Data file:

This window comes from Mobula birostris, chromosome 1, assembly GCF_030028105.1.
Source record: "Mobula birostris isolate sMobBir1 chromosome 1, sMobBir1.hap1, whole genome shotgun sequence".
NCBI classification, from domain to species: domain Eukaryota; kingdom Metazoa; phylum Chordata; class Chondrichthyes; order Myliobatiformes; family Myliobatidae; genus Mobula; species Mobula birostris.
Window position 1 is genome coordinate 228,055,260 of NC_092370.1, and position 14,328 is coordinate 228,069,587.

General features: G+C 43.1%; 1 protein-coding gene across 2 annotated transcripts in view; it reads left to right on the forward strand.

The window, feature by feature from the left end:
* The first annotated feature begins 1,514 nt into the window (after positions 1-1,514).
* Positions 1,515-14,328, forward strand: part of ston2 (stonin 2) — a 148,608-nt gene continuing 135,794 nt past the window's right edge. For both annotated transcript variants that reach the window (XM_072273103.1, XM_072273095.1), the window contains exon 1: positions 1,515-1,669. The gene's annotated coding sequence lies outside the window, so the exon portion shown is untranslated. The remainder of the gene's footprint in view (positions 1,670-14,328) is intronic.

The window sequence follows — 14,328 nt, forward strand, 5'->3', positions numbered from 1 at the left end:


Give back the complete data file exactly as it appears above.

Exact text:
This window comes from Mobula birostris, chromosome 1, assembly GCF_030028105.1.
Source record: "Mobula birostris isolate sMobBir1 chromosome 1, sMobBir1.hap1, whole genome shotgun sequence".
NCBI classification, from domain to species: domain Eukaryota; kingdom Metazoa; phylum Chordata; class Chondrichthyes; order Myliobatiformes; family Myliobatidae; genus Mobula; species Mobula birostris.
Window position 1 is genome coordinate 228,055,260 of NC_092370.1, and position 14,328 is coordinate 228,069,587.

General features: G+C 43.1%; 1 protein-coding gene across 2 annotated transcripts in view; it reads left to right on the forward strand.

The window, feature by feature from the left end:
* The first annotated feature begins 1,514 nt into the window (after positions 1-1,514).
* Positions 1,515-14,328, forward strand: part of ston2 (stonin 2) — a 148,608-nt gene continuing 135,794 nt past the window's right edge. For both annotated transcript variants that reach the window (XM_072273103.1, XM_072273095.1), the window contains exon 1: positions 1,515-1,669. The gene's annotated coding sequence lies outside the window, so the exon portion shown is untranslated. The remainder of the gene's footprint in view (positions 1,670-14,328) is intronic.

The window sequence follows — 14,328 nt, forward strand, 5'->3', positions numbered from 1 at the left end: